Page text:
Heading into the 2013 season, expectations are once again high for the Chicago Blackhawks. With their core still in place and a completely healthy roster, there are no excuses this season. They need to produce.
In the middle of it all is head coach Joel Quenneville. Despite being just two years removed from the franchise’s first Stanley Cup title in 49 years, Coach Q is likely feeling the heat, and probably won’t be behind the bench for too much longer if this team doesn’t produce.
Under Quenneville the past two seasons, the team has had a hard time finding any sort of consistency, whether it’s during the regular season or the postseason. There are a few reasons for that.
The first is Quenneville’s inability to stick with the same line combinations for more than about five or six minutes, and really just manage his lineup overall. This team obviously is not as deep as it was back when the team won the Cup, and Coach Q constantly shuffles the lines if they even have just a couple ineffective shifts.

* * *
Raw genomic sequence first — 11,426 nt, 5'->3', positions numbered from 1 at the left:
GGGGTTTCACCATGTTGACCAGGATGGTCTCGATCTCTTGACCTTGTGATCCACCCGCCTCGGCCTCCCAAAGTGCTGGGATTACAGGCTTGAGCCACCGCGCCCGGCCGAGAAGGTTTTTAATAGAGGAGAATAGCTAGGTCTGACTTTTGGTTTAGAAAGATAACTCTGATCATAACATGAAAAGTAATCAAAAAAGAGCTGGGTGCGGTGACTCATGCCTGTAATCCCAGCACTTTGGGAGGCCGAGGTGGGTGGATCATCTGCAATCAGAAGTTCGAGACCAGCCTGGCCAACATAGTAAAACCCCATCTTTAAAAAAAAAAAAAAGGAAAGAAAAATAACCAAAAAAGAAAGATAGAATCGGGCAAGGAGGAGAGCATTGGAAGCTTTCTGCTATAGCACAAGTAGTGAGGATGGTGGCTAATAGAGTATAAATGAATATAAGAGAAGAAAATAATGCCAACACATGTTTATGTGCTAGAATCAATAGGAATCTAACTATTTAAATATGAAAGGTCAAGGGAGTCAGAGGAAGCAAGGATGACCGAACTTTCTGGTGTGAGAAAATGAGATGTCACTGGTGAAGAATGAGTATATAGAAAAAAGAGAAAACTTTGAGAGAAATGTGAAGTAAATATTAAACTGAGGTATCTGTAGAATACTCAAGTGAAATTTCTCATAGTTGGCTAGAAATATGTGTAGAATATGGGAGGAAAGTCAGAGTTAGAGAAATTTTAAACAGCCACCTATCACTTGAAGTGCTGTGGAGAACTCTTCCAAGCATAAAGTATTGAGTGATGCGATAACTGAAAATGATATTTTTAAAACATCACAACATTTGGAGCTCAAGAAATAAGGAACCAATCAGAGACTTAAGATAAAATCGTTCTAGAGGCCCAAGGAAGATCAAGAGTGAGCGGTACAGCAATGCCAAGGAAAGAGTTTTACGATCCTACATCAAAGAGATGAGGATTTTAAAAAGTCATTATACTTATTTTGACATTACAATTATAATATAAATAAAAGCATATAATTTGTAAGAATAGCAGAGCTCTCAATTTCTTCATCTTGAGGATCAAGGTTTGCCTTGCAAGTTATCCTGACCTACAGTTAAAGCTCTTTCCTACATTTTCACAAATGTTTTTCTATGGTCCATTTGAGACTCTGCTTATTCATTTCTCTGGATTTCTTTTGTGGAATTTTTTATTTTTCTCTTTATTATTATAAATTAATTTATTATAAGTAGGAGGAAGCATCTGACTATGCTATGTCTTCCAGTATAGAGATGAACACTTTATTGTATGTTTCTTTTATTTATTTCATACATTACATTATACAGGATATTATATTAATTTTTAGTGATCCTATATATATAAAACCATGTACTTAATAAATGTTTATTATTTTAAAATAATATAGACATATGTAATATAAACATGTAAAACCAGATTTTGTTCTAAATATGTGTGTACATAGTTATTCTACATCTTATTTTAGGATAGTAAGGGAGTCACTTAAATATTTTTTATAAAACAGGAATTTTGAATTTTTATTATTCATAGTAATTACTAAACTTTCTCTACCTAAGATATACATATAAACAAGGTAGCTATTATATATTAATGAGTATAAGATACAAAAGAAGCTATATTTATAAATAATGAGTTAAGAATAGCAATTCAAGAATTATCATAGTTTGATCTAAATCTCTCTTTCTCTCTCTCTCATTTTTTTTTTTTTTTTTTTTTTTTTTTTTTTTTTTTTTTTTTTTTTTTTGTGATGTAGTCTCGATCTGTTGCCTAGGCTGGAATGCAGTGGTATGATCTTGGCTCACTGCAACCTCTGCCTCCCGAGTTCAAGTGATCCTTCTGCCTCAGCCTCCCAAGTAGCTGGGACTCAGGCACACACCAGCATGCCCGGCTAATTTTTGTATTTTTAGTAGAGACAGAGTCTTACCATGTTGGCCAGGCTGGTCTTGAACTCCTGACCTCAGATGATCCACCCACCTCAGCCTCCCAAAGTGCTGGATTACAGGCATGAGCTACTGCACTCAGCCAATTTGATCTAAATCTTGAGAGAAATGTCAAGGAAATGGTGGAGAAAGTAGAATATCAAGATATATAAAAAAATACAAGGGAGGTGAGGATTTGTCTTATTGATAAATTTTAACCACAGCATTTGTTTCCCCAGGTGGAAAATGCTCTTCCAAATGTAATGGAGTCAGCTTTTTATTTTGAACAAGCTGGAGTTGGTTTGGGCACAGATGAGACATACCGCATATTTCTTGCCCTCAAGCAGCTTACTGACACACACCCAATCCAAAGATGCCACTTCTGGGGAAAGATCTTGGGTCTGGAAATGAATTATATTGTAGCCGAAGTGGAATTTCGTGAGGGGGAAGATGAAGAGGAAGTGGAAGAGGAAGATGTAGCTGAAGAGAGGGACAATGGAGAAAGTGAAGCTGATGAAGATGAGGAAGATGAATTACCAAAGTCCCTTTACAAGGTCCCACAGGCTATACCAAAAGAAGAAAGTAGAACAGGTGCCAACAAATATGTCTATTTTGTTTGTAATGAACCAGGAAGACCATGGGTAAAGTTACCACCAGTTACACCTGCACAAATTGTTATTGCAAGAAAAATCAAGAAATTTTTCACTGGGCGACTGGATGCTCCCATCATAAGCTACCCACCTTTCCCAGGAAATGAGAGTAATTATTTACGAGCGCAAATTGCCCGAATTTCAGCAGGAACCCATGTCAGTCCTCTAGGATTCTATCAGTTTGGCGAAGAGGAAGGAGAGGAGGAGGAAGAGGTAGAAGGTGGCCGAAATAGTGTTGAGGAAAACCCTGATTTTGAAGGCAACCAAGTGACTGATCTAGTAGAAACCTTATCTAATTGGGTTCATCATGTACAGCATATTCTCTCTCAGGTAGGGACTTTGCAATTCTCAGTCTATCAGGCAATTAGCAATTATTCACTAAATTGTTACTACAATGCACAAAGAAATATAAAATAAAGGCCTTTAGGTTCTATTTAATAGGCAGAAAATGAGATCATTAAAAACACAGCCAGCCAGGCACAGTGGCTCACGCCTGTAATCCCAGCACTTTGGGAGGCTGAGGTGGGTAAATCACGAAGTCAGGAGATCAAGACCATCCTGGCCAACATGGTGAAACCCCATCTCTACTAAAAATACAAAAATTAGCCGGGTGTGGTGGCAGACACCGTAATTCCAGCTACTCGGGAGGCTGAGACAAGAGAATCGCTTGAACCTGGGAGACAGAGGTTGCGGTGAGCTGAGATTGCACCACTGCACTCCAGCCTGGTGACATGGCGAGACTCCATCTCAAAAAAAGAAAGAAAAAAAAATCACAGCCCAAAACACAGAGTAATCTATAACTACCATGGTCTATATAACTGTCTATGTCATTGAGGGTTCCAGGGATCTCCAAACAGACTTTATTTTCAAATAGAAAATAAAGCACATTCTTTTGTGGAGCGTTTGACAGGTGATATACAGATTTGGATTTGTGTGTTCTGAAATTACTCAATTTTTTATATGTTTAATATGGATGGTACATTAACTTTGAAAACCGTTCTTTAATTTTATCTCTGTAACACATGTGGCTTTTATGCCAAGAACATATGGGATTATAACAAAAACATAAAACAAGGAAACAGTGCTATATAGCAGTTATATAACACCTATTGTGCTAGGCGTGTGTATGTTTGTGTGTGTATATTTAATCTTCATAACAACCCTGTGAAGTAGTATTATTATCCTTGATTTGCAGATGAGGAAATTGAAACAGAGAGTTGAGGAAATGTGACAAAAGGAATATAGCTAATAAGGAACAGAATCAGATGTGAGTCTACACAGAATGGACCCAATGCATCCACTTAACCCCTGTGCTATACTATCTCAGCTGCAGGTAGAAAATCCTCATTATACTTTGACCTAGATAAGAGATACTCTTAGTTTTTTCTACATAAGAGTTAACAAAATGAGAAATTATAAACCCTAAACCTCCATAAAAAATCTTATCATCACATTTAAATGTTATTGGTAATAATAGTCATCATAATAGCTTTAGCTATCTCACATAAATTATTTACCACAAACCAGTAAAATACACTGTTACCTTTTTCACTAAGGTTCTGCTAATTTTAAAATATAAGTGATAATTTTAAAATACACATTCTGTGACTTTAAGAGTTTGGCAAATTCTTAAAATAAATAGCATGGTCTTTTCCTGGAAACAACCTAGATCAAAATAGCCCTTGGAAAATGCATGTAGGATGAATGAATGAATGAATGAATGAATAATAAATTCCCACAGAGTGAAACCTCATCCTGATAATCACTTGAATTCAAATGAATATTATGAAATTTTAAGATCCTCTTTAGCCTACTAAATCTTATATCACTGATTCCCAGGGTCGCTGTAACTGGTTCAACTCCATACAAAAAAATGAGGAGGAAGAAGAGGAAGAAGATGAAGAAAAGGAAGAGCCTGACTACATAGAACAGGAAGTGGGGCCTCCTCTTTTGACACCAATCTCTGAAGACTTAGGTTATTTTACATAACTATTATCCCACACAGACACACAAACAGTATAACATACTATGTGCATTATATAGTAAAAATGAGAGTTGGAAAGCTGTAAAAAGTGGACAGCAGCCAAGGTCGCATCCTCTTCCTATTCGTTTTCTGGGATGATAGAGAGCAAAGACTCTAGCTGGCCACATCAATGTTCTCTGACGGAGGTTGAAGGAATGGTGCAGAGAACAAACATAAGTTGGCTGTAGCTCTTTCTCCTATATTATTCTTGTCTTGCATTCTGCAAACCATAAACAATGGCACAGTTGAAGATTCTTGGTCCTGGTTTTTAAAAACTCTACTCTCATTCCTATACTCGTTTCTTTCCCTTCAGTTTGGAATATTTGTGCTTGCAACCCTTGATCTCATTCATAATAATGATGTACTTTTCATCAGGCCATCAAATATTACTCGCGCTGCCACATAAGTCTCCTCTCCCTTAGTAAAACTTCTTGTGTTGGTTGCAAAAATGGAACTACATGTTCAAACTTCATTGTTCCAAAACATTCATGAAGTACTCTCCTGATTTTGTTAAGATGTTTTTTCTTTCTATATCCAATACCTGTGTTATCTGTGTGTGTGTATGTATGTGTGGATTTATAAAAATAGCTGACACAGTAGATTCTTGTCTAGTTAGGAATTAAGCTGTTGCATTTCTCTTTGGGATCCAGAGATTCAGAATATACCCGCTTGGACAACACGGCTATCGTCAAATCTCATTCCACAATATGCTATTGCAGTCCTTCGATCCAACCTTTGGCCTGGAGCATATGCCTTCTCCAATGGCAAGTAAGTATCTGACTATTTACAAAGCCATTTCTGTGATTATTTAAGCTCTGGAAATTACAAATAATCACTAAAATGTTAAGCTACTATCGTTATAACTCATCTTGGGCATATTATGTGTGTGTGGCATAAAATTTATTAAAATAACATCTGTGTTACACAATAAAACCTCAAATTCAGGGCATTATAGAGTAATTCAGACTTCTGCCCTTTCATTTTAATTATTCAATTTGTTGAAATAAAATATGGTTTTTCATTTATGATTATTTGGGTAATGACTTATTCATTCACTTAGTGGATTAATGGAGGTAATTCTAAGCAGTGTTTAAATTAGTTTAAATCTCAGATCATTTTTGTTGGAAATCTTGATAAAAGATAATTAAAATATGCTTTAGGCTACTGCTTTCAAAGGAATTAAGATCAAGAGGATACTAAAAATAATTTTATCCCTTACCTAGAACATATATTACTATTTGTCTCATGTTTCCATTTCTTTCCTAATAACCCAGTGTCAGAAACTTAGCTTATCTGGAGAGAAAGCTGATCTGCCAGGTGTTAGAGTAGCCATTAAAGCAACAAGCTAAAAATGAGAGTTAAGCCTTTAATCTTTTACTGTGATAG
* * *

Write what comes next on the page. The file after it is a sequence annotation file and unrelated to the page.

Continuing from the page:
You have guys like Viktor Stalberg and Michael Frolik that have found their way into the doghouse, just as Troy Brouwer did before them. Stalberg could be a tremendous asset on the power play, but we never see him, and Frolik has value in the lineup, even if he isn’t lighting up the scoreboard on offense.
Then you have the goaltender situation. Coach Q mishandled Corey Crawford and Ray Emery last season, failing to allow either of them to gain any traction between the pipes with how much he swapped one out with the other.
Quenneville’s assistants could be responsible for his job in 2013. Mike Kitchen and Jamie Kompon will join him behind the bench. Kitchen’s putrid power play will be replaced by Kompon, who brings a track record of his own pitiful power play from the Los Angeles Kings. Having fired popular assistant Mike Haviland, Q better hope these guys can manage his special teams effectively for him, because they were both awful last year.
There is a discourse in the front office that we are all aware of. Quenneville and Stan Bowman disagree on several situations and several players. They may not say it publicly, but the fact that their opinions on matters so often differ in postgame and in the end-of-season press conference is very telling. Bowman won’t hesitate to cut Quenneville loose if the team struggles again in 2013.
And Quenneville knows it. His seat is likely feeling quite warm as we head into the 2013 season.